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Germany Weighs NIPT Reimbursement for High-Risk Pregnancies as Competition Between Labs Heats Up


NEW YORK (GenomeWeb) – Noninvasive prenatal testing for fetal trisomy risk may become reimbursable by Germany's statutory health insurance within the next few years, following a decision of a committee last week to conduct an evaluation of the method for high-risk pregnancies.

Several NIPT providers in Germany said they are hopeful the evaluation, which could take up to three years, will lead to a positive reimbursement decision and the inclusion of NIPT in the catalog of covered medical services, called EBM. This will likely result in a boost in testing volumes, they said, even if coverage remains restricted to pregnancies with increased risk of fetal trisomies.

Such risk can be defined in several ways, such as the mother's age, family history, previous affected pregnancies, and results of prenatal screening tests. An estimated 20 percent of pregnant women in Germany are 35 years or older at the birth of their first child.

In the meantime, competition between clinical laboratories offering NIPT in Germany is mounting, with several labs cutting their prices over the past year and another provider, Amedes, launching a low-cost test last month.

At the moment, women in Germany wanting to receive an NIPT — often to avoid an invasive procedure that comes with a small risk of miscarriage — usually pay for it out of pocket, though private and statutory health insurance have covered the tests on a case-by-case basis. The tests are offered through doctors' offices and are provided by private laboratories that currently charge between €250 ($280) and €650 ($730).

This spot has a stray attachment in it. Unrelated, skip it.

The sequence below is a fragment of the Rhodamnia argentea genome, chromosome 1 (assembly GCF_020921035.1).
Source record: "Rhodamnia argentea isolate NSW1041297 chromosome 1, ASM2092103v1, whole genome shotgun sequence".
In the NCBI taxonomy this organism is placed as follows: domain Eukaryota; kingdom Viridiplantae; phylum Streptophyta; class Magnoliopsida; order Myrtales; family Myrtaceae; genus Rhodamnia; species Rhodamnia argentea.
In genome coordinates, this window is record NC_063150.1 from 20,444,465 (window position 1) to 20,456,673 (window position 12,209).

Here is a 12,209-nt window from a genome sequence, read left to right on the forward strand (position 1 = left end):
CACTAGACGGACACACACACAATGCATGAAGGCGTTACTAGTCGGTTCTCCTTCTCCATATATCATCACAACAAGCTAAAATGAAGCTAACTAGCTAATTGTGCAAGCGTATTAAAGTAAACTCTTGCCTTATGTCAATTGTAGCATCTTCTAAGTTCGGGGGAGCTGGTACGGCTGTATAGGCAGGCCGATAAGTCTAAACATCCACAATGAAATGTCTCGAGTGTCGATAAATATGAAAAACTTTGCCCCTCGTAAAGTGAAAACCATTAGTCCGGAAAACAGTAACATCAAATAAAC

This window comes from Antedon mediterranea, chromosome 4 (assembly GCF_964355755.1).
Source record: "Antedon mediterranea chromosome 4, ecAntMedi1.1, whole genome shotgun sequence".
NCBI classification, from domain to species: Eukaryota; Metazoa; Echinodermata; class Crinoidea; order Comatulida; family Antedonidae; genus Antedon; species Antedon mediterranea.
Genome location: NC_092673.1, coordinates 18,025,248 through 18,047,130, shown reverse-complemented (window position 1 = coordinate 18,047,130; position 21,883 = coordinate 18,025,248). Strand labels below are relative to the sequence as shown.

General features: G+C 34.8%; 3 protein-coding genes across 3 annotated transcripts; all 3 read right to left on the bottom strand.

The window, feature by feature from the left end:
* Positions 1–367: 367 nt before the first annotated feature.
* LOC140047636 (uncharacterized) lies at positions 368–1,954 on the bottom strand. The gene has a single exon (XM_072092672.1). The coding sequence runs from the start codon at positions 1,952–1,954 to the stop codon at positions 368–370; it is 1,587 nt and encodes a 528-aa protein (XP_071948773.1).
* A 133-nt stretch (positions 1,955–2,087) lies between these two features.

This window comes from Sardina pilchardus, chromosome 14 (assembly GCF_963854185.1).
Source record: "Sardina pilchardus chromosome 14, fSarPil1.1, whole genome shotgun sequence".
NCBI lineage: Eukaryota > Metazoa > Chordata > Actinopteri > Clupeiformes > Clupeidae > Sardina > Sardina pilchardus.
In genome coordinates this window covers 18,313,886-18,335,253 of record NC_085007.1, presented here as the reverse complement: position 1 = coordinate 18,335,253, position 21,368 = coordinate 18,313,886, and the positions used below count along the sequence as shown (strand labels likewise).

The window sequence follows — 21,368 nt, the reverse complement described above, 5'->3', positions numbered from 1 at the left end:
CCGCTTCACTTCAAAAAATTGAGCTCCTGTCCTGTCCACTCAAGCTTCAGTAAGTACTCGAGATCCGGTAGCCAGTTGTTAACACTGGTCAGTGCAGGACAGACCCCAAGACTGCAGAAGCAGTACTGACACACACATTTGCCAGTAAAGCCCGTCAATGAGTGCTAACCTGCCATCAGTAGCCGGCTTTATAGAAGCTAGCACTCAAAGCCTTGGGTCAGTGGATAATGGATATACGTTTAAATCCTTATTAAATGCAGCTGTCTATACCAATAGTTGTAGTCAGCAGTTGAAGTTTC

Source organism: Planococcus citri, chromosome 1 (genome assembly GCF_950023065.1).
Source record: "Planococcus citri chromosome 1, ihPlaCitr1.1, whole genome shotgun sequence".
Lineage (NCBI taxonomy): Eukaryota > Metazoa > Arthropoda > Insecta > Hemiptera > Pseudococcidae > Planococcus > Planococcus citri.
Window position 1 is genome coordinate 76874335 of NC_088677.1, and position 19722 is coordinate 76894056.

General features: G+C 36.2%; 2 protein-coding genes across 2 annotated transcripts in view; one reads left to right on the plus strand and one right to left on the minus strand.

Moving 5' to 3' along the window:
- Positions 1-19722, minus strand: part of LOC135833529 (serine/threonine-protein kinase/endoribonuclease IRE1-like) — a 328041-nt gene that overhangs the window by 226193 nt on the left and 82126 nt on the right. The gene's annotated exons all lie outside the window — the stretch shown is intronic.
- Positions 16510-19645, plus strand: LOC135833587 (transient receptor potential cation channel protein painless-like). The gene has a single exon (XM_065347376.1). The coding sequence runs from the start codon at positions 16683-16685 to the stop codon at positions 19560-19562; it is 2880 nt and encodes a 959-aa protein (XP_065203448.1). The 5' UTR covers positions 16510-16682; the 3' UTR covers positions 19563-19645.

Last week, the Federal Joint Committee (G-BA), a stakeholder committee representing doctors, hospitals, and health insurance funds that decides which drugs, tests, and medical services are reimbursable by Germany's statutory health insurance, said it had decided to assess the method of noninvasive prenatal molecular diagnostic testing for determining the risk of fetal trisomies 13, 18, and 21 in the context of high-risk pregnancies. More than 70 million individuals in Germany are insured through the statutory healthcare system.

The aim of the evaluation, the G-BA said, is to study whether and how noninvasive prenatal molecular genetic tests could be utilized in the same context as invasive methods, such as chorionic villus sampling and amniocentesis, which are already covered for high-risk pregnancies.

With its decision to assess NIPT under a process called "methods evaluation" (Methodenbewertung), the G-BA is shortcutting the path toward reimbursement. In 2014, in response to an application from NIPT provider LifeCodexx, the committee had originally decided to conduct a clinical study under a process called "Erprobungsregelung" first, followed by an evaluation of the technology.

According to Michael Lutz, CEO of LifeCodexx — the first company to introduce NIPT in Germany in 2012 — the original plan was to analyze 7,000 clinical samples between 2015 and the end of 2016, and only then to start the methods evaluation process that kicked off last week. In the face of evidence from several high-quality studies involving thousands of women, the G-BA apparently decided to forego such a study, shaving at least a year off the decision process.